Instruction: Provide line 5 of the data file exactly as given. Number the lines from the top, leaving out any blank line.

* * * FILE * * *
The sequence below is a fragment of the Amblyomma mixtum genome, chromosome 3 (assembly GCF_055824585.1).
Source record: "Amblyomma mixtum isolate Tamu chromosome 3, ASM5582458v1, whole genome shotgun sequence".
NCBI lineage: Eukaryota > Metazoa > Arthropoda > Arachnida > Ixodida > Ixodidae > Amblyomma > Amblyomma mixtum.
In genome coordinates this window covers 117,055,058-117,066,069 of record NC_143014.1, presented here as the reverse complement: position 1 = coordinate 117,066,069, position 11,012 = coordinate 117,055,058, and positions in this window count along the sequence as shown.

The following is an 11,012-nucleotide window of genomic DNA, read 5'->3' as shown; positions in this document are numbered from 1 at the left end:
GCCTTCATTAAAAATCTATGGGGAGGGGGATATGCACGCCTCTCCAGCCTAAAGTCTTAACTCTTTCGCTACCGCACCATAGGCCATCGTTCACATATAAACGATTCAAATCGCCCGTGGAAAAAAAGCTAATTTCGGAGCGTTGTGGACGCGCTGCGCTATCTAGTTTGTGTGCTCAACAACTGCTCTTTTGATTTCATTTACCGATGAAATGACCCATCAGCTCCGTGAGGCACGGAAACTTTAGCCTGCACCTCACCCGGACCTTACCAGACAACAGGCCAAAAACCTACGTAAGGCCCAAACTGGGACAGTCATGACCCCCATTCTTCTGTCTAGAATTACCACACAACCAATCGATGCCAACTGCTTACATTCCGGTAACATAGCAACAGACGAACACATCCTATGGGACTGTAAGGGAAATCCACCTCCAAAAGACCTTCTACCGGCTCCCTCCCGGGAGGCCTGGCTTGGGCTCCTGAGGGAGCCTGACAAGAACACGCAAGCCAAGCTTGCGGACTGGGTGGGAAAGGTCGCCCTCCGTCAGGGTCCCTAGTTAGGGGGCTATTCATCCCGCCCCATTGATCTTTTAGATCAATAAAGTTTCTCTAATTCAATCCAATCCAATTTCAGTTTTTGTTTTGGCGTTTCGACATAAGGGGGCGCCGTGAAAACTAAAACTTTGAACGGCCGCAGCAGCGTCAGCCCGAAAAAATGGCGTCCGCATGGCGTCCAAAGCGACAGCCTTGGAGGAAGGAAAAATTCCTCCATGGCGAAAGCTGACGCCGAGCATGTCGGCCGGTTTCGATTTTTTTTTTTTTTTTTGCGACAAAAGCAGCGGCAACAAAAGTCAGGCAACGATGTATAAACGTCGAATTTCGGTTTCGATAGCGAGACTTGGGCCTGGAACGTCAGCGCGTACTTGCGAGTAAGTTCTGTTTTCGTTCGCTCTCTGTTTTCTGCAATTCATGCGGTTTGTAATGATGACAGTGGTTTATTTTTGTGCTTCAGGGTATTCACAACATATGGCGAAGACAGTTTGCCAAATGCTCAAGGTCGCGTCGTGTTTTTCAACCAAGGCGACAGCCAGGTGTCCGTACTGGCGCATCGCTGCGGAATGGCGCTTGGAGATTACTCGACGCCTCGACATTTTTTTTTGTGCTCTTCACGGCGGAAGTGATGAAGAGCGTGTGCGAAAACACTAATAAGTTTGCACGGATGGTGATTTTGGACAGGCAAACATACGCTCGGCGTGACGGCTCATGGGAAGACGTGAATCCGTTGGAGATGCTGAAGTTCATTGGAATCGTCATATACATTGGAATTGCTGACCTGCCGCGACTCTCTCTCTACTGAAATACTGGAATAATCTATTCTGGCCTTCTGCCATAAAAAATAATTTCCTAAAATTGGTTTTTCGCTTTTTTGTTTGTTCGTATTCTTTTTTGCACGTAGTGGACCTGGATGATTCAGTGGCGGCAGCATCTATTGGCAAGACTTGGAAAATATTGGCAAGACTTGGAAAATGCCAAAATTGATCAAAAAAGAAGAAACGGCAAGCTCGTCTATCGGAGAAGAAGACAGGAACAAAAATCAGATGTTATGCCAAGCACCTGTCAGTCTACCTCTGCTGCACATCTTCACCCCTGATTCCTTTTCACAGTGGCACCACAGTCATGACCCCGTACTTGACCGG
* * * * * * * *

The following is an 11,012-nucleotide window of genomic DNA, read 5'->3' as shown; positions in this document are numbered from 1 at the left end: